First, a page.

Mass whale stranding at Farewell Spit
With daylight fading, rescuers at Farewell Spit face an anxious wait to see whether the 80 to 90 whales stranded there survive the night.
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Experts and hundreds of volunteers spent Friday fighting to keep surviving whales alive after about 416 of them beached themselves at Farewell Spit in Golden Bay. It is New Zealand's third-worst whale stranding.
Department of Conservation (DOC) Golden Bay operations manager Andrew Lamason said more than 100 whales had been refloated around high tide on Friday morning.
The refloat had been partially successful with about 50 whales out swimming in the bay, but the remaining 80 whales had re-stranded on the beach.
Lamason said volunteers would keep the beached whales comfortable until dark. The situation would be reassessed early on Saturday morning, with another attempt at refloating any remaining stranded whales at high tide around lunchtime on Saturday.
Lamason said latest reports were that an estimated 70 per cent of the whales had died overnight. While rescuers managed to refloat the survivors for high tide at 10.30am, the whales began re-stranding before noon.
A Project Jonah worker said they would be at the scene with buckets and volunteers all afternoon.
Some volunteers have been at the mass stranding all day, and the base of the spit is strewn with hundreds of whale carcasses.
Many of the whales were upright and trying to swim and thrashing around. That was a good sign, but as the tide went out volunteers needed to try to keep the whales upright rather than on their sides.
The next high tide would be about 11.30pm and volunteers would be asked to leave when daylight starts to fade. They would most likely be back at the site on Saturday.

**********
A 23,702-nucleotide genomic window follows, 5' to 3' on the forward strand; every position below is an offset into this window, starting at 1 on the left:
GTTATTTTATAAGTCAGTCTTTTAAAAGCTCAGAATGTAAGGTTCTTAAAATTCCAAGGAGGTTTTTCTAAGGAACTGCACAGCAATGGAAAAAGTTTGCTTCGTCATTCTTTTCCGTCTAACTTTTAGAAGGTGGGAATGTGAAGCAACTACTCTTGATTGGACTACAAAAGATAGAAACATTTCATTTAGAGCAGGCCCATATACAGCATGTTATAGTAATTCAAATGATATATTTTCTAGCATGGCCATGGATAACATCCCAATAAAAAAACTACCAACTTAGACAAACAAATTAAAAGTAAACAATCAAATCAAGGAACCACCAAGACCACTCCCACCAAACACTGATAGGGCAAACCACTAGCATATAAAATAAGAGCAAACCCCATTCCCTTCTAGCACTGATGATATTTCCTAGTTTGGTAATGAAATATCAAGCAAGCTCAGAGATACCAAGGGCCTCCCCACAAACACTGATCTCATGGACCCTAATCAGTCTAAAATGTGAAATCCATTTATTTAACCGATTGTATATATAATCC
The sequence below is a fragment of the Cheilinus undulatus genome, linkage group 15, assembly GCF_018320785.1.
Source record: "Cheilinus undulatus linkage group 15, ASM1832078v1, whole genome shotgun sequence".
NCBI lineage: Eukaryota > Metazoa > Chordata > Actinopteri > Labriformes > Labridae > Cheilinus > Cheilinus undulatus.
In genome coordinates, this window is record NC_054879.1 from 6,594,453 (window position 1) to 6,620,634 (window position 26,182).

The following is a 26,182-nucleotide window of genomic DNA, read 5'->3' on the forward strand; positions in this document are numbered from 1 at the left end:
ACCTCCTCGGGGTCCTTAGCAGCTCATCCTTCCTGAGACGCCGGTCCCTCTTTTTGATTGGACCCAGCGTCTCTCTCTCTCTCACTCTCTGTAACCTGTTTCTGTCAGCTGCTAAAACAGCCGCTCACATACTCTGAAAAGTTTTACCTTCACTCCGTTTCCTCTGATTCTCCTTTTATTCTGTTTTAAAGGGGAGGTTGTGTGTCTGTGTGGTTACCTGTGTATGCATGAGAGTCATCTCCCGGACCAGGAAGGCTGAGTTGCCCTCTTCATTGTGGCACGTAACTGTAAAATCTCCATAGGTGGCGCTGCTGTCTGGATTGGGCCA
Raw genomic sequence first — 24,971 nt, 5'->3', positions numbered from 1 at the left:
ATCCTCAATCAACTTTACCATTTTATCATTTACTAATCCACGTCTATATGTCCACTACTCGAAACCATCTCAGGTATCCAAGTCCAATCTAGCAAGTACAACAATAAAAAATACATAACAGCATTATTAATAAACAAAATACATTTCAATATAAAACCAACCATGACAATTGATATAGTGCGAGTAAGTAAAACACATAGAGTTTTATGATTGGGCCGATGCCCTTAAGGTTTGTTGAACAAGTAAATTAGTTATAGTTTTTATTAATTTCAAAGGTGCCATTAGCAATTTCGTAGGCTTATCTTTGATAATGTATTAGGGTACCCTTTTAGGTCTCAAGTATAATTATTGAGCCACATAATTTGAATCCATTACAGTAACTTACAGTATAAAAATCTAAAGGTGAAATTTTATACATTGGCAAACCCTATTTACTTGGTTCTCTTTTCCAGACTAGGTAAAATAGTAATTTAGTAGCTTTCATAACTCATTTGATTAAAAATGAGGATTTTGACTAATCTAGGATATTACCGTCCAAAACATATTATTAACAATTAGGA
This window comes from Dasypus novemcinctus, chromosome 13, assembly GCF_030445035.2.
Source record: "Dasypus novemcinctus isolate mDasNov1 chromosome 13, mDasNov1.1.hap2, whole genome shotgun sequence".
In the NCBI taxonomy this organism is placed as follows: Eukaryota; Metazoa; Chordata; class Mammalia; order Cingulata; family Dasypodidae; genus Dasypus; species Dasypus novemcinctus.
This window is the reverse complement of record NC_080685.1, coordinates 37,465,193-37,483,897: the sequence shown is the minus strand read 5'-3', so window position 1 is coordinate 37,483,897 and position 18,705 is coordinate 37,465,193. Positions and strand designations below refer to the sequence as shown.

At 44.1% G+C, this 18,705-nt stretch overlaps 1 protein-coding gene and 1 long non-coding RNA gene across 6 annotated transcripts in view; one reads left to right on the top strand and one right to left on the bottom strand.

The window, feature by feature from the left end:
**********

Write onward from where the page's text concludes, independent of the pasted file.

About 300 whales have died, however witnesses report about 120 were still alive.
The atmosphere at the stranding had been described as sombre, but also peaceful and collaborative.
The overcast cool conditions was one factor in the whale's favour as their delicate skin can blister in the baking sun.
'THE SADDEST THING'
Peter and Ana Wiles were among the first volunteers to arrive at the spit. All around them were the bodies of whales, and the soft whistling of the few to survive.
As the waves pushed the bodies of whales against the beach, the couple said there was the occasional cheer whenever volunteers managed to refloat one of the survivors.
Struggling to understand such a tragic loss in nature. At whale stranding in GB today pic.twitter.com/XzkmfuwBKq— Damien O'Connor (@DamienOConnorMP) February 10, 2017
Department of Conservation staff, Project Jonah volunteers and members of the public formed a human chain at high tide and helped to turn around any of the whales that were heading back to shore.
They were warned that the whales could become aggressive and to keep clear of their mouths and tails.
"There was no aggression from them, I think they fully understand we were trying to help," Ana Wiles said.
MAMMOTH EFFORT, BUT CAUSE NOT KNOWN
An army of about 400 volunteers were working on rotation on Friday afternoon, keeping the surviving 120 whales upright and wet until the tide came back in.
By 2.30pm many volunteers had been in the water since the early morning. Due to the remote location of the stranding, DOC said anyone wanting to volunteer had to be fit, strong and bring plenty of food and water. Volunteers also needed warm clothing and sun protection
Project Jonah said there were many reasons for whales to strand.
If they were old, or sick, a whale might struggle to keep up with the pod. Underwater explosions caused by sonar, seismic testing or underwater sea quakes could also have an impact on them.
When chasing prey, such as squid, it was possible for whales to accidentally beach themselves.
The strong social bonding of whales meant if a few became stranded, they may draw in the rest of the pod.